If you’ve been a grandparent for less than a year or more than a decade, you know there’s nothing you wouldn’t do for your grandkids, right? Whether it’s buying the latest “cool toy” or serving up the third bowl of ice cream in a day, the urge to splurge on grandchildren is difficult for any grandparent to resist. And grandkids know it, too; they catch on pretty quickly to the difference between the daily routine with Mom and Dad and “Grandma and Grandpa’s rules”—mainly, there aren’t many!
You probably also know that most kids listen to their grandparents a little differently than they do with Mom and Dad. Maybe it’s because grandparents don’t have to be as concerned with the daily guidance, correction, encouragement, and “prodding” that goes with parenting. Instead, they can spend more time on fun stuff, telling stories, doing interesting activities, and so on.
What this means is that grandparents have a unique opportunity to impart some important financial life lessons to grandchildren. And since you’ve already accumulated most of a lifetime’s worth of experience—good and bad—chances are, you’ve got some things to teach that your grandkids need to learn. Here are a few basic “facts of financial life” that you can share with your grandkids. It will do them a world of good!
1. Delay gratification. Starting at age 3, your grandchild can learn the value of patience and preparation, as opposed to the “get it now” mentality that sets so many up for bad financial habits later in life. According to the American Psychological Association (APA), the ability to delay an immediate reward in favor of a superior, deferred benefit is linked to greater academic success, effective coping skills, healthier weight, and better relationships with peers. Instead of always buying that toy they want, have a “fun day jar” in your house where grandchildren can save money they receive for doing chores, helping you with a task, or other small jobs.
2. Work is good for you. Kids as young as 8 can start doing regular household chores (like making up their own beds) for a small financial payment. As they get older, you can encourage entrepreneurship by helping them start a babysitting business, mowing lawns, or taking care of a neighbor’s pet. When they’re old enough and if you’re in the position to do so, take them to work with you for a half-day, so they can get a glimpse of the importance of a career.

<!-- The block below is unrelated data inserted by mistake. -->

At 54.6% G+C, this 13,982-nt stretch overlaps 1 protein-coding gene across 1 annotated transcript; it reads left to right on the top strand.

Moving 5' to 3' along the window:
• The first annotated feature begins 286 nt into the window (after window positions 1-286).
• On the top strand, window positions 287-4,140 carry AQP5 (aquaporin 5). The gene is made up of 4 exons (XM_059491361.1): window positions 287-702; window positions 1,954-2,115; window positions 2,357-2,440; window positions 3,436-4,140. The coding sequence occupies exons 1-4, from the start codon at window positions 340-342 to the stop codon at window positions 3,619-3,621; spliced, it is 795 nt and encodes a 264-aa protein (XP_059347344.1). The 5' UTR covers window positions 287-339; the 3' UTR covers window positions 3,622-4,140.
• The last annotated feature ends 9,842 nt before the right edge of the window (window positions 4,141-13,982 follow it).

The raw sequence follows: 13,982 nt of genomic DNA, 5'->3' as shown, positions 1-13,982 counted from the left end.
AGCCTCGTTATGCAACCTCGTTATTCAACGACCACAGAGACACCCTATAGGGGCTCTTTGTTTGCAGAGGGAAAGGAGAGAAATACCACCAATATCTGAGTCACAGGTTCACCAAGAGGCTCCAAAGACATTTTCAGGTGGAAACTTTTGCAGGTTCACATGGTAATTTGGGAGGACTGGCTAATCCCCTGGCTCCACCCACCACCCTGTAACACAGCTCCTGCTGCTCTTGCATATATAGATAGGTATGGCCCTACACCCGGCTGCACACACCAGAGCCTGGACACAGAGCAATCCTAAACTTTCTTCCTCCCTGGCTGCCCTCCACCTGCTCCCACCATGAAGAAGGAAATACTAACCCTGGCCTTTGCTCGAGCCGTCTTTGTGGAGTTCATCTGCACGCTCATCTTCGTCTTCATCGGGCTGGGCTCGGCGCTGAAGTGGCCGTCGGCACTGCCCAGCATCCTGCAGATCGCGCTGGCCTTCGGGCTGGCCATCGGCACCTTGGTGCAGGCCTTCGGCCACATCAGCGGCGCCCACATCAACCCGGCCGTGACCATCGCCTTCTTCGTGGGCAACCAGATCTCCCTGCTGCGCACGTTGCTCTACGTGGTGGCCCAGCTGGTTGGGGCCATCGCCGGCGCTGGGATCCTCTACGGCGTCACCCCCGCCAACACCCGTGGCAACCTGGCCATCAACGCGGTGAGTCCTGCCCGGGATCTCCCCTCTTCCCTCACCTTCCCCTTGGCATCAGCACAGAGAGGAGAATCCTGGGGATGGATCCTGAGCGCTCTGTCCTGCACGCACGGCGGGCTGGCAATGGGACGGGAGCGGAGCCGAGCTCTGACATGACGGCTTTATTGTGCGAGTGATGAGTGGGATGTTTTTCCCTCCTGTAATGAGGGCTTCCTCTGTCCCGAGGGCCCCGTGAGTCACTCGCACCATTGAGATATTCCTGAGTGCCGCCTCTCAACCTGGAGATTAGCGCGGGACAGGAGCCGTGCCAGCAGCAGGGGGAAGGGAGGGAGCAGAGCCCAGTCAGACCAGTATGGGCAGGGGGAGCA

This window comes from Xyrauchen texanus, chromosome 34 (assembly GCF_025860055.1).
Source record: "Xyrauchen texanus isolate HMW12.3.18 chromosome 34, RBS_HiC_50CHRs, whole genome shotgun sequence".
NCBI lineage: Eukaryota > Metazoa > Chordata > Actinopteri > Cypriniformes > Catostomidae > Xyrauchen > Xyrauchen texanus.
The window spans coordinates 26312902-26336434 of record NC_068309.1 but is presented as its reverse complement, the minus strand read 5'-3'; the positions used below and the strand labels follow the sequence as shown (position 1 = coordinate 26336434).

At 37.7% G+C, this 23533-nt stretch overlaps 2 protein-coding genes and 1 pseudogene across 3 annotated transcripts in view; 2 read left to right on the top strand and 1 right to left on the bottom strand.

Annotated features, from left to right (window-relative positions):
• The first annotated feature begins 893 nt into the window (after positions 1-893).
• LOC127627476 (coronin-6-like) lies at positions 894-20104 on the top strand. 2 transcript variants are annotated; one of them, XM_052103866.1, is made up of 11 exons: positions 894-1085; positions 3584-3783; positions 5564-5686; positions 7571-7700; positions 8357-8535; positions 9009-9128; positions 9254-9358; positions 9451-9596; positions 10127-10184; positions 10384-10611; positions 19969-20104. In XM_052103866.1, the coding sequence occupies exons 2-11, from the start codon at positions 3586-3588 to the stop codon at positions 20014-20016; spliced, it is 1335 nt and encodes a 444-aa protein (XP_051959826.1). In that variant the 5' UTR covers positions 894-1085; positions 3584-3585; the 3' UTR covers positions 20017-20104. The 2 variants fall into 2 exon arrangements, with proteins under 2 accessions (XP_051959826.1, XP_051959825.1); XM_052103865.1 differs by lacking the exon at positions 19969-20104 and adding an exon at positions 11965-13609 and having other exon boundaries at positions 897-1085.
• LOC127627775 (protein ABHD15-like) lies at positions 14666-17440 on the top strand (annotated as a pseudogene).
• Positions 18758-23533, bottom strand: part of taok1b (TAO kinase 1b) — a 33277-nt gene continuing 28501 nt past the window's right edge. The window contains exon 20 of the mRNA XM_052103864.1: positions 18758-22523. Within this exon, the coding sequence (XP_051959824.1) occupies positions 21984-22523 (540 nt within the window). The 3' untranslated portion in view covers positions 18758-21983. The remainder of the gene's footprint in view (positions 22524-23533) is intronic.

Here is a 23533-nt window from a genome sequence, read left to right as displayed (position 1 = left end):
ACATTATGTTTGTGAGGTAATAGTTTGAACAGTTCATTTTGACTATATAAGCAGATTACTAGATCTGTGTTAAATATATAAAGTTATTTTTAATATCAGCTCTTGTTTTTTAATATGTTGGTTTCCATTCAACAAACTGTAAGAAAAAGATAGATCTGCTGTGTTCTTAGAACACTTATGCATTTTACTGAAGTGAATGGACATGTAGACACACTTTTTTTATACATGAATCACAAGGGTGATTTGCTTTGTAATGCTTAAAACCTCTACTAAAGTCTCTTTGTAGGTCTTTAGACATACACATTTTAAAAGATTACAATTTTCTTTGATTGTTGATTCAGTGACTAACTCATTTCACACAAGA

3. Invest. Children as young as 10 can understand and even get excited about owning stocks, especially if it’s a company they’re already familiar with: Disney, Nintendo, Nike, etc. They’ll be fascinated by the idea of “owning” part of a favorite company, and it will motivate them to understand more about profit and loss, the financial markets, dividends, and other aspects of stock ownership. There are even online apps specially tailored to helping kids get started with investing.
4. Avoid debt, especially credit cards. This is a lesson that many of us learned the hard way, long after we were kids. Starting at age 14 or so, and building on the lessons about deferred gratification, you can tell them of your own mistakes in handling credit cards, explaining that these companies didn’t become multibillion-dollar enterprises by making life easy for borrowers.
5. Make saving a habit. By age 17, your grandkids need to learn the proverb: “Pay yourself first.” After all, the greatest gift of youth is time, and instilling the savings habit early in life sets them up for decades of opportunities for compounding and growth. Help them set a target to save 10% out of every paycheck (with a portion earmarked for investment). When they start their first career, urge them to take advantage of their company’s 401k or other retirement savings plan.
At Empyrion Wealth Management, we provide expert, individualized guidance for grandparents and others who want to make a difference in the lives of the next generation. To learn more, click here to read our article, “Grandparenting: Counting the Cost.”
Stay Diversified, Stay YOUR Course!